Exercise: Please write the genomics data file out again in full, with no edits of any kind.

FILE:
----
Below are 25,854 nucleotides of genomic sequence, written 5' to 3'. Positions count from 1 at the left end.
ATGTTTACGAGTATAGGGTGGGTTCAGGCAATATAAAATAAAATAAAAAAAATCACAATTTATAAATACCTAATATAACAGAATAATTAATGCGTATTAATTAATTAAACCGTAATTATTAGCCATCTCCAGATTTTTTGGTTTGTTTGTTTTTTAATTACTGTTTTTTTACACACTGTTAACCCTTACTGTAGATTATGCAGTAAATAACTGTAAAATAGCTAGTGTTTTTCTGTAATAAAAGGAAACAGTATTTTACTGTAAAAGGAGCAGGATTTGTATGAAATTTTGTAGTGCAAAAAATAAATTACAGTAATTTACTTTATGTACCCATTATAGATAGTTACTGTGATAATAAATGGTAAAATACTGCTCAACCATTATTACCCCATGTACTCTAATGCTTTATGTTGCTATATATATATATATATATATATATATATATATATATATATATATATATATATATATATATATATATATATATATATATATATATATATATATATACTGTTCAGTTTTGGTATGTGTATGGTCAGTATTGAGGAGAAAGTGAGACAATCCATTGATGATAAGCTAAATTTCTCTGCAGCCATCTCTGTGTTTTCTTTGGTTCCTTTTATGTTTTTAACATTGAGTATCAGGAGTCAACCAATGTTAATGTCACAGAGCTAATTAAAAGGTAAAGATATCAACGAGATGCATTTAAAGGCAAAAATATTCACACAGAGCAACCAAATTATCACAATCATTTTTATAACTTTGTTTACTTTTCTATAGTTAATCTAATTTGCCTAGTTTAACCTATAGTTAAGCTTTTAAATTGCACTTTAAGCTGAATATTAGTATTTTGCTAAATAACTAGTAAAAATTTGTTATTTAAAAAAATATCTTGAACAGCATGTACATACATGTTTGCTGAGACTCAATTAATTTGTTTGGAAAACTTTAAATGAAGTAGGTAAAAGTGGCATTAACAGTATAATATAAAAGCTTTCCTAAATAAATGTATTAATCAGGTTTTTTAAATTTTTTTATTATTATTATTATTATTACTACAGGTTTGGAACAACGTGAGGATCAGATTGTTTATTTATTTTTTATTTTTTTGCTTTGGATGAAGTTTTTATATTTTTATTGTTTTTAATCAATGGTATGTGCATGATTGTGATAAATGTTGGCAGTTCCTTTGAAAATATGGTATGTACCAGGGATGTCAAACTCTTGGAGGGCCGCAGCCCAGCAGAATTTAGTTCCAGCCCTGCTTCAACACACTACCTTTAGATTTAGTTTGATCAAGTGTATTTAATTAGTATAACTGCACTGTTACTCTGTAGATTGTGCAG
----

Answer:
Below are 25,854 nucleotides of genomic sequence, written 5' to 3'. Positions count from 1 at the left end.
ATGTTTACGAGTATAGGGTGGGTTCAGGCAATATAAAATAAAATAAAAAAAATCACAATTTATAAATACCTAATATAACAGAATAATTAATGCGTATTAATTAATTAAACCGTAATTATTAGCCATCTCCAGATTTTTTGGTTTGTTTGTTTTTTAATTACTGTTTTTTTACACACTGTTAACCCTTACTGTAGATTATGCAGTAAATAACTGTAAAATAGCTAGTGTTTTTCTGTAATAAAAGGAAACAGTATTTTACTGTAAAAGGAGCAGGATTTGTATGAAATTTTGTAGTGCAAAAAATAAATTACAGTAATTTACTTTATGTACCCATTATAGATAGTTACTGTGATAATAAATGGTAAAATACTGCTCAACCATTATTACCCCATGTACTCTAATGCTTTATGTTGCTATATATATATATATATATATATATATATATATATATATATATATATATATATATATATATATATATATATATATATATATATATATATATATATACTGTTCAGTTTTGGTATGTGTATGGTCAGTATTGAGGAGAAAGTGAGACAATCCATTGATGATAAGCTAAATTTCTCTGCAGCCATCTCTGTGTTTTCTTTGGTTCCTTTTATGTTTTTAACATTGAGTATCAGGAGTCAACCAATGTTAATGTCACAGAGCTAATTAAAAGGTAAAGATATCAACGAGATGCATTTAAAGGCAAAAATATTCACACAGAGCAACCAAATTATCACAATCATTTTTATAACTTTGTTTACTTTTCTATAGTTAATCTAATTTGCCTAGTTTAACCTATAGTTAAGCTTTTAAATTGCACTTTAAGCTGAATATTAGTATTTTGCTAAATAACTAGTAAAAATTTGTTATTTAAAAAAATATCTTGAACAGCATGTACATACATGTTTGCTGAGACTCAATTAATTTGTTTGGAAAACTTTAAATGAAGTAGGTAAAAGTGGCATTAACAGTATAATATAAAAGCTTTCCTAAATAAATGTATTAATCAGGTTTTTTAAATTTTTTTATTATTATTATTATTATTACTACAGGTTTGGAACAACGTGAGGATCAGATTGTTTATTTATTTTTTATTTTTTTGCTTTGGATGAAGTTTTTATATTTTTATTGTTTTTAATCAATGGTATGTGCATGATTGTGATAAATGTTGGCAGTTCCTTTGAAAATATGGTATGTACCAGGGATGTCAAACTCTTGGAGGGCCGCAGCCCAGCAGAATTTAGTTCCAGCCCTGCTTCAACACACTACCTTTAGATTTAGTTTGATCAAGTGTATTTAATTAGTATAACTGCACTGTTACTCTGTAGATTGTGCAG